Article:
They were all drunk and reeking of white lightning. Evans and O’Neil proceeded to pistol whip me while cursing and daring me to take their guns. The others terrorized and beat Smith, Ellis, and McDavia. I heard them order the two youths to start running back towards Jackson. Laying on the ground, dazed and bleeding, I could see them reaching for their guns stuck in their belts and holsters, as if they were planning to take shots at the fleeing kids. Before they could do so, another car pulled to a halt on the other side of the highway and four white men dressed in dark suits, white shirts and ties got out. They beckoned for Sheriff Evans. Evans conferred with them for several minutes. The four suits got in their car and drove away. Fortunately, Ellis and McDavia got away.
When Evans returned, it was obvious that their original plans now had changed. They no longer talked about lynching us. They tried to convince me that they only wanted to arrest Smith and that I was free to get in the truck and drive away. I realized that they now had to make a pretense of legality by enticing me to leave so that I could be shot for attempting to escape. I refused to move. I told Evans to arrest both of us or release both of us. He responded by beating me into unconsciousness. I woke up in the Canton City jail, was fed a breakfast of cold collard greens, fatback, and corn bread. The next day we were taken to a distant rural farm where we appeared before the local magistrate who presided in his barn. Bail was set and we were then returned to the Canton jail. That evening, Bob Moses bailed us out and drove us back to Jackson with a uniformed Trooper O’Neil following us in an official car of the Mississippi State Police. Along the way, Steven Smith broke down and cried. I understood exactly how he felt.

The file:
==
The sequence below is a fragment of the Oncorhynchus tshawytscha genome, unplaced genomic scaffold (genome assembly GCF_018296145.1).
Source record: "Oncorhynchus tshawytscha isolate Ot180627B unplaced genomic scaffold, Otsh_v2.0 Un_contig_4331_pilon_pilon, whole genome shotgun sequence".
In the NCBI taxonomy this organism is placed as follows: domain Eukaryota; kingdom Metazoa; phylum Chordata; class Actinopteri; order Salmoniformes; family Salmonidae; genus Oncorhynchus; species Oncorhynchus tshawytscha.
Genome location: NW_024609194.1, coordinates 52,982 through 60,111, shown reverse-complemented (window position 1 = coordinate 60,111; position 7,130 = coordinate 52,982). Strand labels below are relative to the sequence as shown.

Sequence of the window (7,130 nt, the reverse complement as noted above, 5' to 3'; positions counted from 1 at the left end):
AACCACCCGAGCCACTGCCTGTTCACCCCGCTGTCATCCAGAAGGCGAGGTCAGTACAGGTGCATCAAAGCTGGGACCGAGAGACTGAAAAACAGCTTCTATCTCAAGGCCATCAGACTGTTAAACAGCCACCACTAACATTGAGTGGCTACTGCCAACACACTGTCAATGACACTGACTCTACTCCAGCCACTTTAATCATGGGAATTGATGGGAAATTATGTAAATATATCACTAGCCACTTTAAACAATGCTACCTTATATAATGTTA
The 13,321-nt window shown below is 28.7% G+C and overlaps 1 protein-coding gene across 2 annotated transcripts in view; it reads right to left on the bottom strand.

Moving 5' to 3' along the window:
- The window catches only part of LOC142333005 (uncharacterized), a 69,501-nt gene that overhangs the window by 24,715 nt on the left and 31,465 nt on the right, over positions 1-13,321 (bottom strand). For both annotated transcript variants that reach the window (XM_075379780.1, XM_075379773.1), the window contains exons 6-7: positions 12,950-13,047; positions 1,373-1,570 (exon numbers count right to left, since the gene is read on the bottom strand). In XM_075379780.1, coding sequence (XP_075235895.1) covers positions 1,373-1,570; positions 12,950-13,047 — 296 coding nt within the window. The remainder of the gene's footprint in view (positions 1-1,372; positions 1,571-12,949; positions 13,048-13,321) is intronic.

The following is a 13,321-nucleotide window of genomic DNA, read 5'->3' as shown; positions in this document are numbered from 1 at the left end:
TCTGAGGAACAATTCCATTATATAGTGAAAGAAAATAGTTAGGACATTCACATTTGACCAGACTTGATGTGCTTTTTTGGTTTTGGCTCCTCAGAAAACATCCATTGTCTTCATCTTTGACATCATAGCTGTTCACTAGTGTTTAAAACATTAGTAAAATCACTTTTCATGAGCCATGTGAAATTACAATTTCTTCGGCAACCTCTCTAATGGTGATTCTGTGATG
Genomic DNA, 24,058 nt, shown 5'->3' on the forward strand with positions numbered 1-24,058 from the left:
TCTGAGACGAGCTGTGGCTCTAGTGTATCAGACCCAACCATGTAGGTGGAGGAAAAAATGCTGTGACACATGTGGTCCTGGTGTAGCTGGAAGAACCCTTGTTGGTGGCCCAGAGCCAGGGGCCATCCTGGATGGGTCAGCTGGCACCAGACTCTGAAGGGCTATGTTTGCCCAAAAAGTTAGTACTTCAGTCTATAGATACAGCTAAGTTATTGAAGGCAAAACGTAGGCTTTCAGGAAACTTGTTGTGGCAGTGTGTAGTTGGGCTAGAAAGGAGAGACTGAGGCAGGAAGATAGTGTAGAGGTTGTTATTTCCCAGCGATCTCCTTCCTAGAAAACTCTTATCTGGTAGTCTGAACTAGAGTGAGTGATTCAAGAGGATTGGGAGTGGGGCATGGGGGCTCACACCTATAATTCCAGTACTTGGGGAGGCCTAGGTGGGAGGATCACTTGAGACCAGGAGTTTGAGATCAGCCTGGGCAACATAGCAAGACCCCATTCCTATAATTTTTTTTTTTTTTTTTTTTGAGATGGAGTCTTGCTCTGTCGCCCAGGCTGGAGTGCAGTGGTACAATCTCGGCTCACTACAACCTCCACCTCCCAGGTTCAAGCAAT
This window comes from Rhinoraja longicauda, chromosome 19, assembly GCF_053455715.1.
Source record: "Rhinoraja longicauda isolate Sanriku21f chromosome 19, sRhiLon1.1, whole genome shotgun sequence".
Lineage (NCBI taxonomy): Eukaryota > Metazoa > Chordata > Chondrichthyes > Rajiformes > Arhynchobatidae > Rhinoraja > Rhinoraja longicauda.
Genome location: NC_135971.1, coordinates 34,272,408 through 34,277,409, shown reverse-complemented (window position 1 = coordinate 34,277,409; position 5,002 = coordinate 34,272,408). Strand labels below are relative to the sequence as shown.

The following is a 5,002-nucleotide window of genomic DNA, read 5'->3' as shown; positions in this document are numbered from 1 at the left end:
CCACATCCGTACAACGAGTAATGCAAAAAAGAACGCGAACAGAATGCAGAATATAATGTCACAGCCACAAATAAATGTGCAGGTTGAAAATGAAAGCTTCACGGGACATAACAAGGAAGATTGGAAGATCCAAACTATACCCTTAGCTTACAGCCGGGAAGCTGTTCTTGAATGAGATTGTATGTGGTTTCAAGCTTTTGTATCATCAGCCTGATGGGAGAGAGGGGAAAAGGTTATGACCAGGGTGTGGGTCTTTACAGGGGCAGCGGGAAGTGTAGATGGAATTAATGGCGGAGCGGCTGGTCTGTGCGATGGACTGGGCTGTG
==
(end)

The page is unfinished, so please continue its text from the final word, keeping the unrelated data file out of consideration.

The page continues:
The murders of Chaney, Goodman, and Schwerner made headlines all over the country, and provoked an outpouring of national support for the Civil Rights Movement. But SNCC workers realized that because two of the victims were white, these murders were attracting much more attention than previous murders and attacks in which the victims had been black, and this added to the growing resentment they had already begun to feel towards the white volunteers. The dormant issues of race, class, and gender began to surface within SNCC. There was growing dissention within the ranks over charges of white paternalism and elitism. Some SNCC workers and black volunteers complained that the whites seemed to think they had a natural claim on leadership roles, and that they treated the rural blacks as though they were ignorant. There was also increasing hostility from both black and white workers over the interracial romances that developed during the summer. Meanwhile, the women of both races were charging both the black and white males with sexist attitudes and behaviour.
However, the Freedom Summer had a tremendous impact on the movement and left a positive legacy (fig. 12: The Cross Family of Tougalo, Mississippi). The Mississippi Project focused national attention on the subject of black disenfranchisement, and this led to the passage of the 1965 Voting Rights Act and Civil Rights legislation. Fannie Lou Hamer said it best: “Before the 1964 project there were people that wanted change, but they hadn’t dared to come out. After 1964 people began moving. To me it’s one of the greatest things that ever happened in Mississippi.” Everything We Did Was Ultimately for Them Our Beautiful Children (fig. 13: Everything We Did Was Ultimately for Them Our Beautiful Children).